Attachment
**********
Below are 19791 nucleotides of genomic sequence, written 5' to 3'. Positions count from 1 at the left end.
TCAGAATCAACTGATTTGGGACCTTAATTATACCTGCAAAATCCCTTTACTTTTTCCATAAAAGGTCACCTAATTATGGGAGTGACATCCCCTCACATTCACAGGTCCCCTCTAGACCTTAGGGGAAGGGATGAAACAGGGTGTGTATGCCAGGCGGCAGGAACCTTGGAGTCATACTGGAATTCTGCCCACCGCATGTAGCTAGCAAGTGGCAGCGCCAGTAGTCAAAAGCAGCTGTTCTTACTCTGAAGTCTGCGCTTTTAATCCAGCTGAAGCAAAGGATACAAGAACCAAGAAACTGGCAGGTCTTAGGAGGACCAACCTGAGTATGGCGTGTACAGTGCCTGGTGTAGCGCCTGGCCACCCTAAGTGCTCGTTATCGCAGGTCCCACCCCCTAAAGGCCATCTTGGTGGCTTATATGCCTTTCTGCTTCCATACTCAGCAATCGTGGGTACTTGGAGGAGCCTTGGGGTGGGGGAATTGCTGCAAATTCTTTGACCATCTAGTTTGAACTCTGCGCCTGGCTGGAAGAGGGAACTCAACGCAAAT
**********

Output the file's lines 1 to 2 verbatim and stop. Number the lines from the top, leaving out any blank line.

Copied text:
Below are 19791 nucleotides of genomic sequence, written 5' to 3'. Positions count from 1 at the left end.
TCAGAATCAACTGATTTGGGACCTTAATTATACCTGCAAAATCCCTTTACTTTTTCCATAAAAGGTCACCTAATTATGGGAGTGACATCCCCTCACATTCACAGGTCCCCTCTAGACCTTAGGGGAAGGGATGAAACAGGGTGTGTATGCCAGGCGGCAGGAACCTTGGAGTCATACTGGAATTCTGCCCACCGCATGTAGCTAGCAAGTGGCAGCGCCAGTAGTCAAAAGCAGCTGTTCTTACTCTGAAGTCTGCGCTTTTAATCCAGCTGAAGCAAAGGATACAAGAACCAAGAAACTGGCAGGTCTTAGGAGGACCAACCTGAGTATGGCGTGTACAGTGCCTGGTGTAGCGCCTGGCCACCCTAAGTGCTCGTTATCGCAGGTCCCACCCCCTAAAGGCCATCTTGGTGGCTTATATGCCTTTCTGCTTCCATACTCAGCAATCGTGGGTACTTGGAGGAGCCTTGGGGTGGGGGAATTGCTGCAAATTCTTTGACCATCTAGTTTGAACTCTGCGCCTGGCTGGAAGAGGGAACTCAACGCAAAT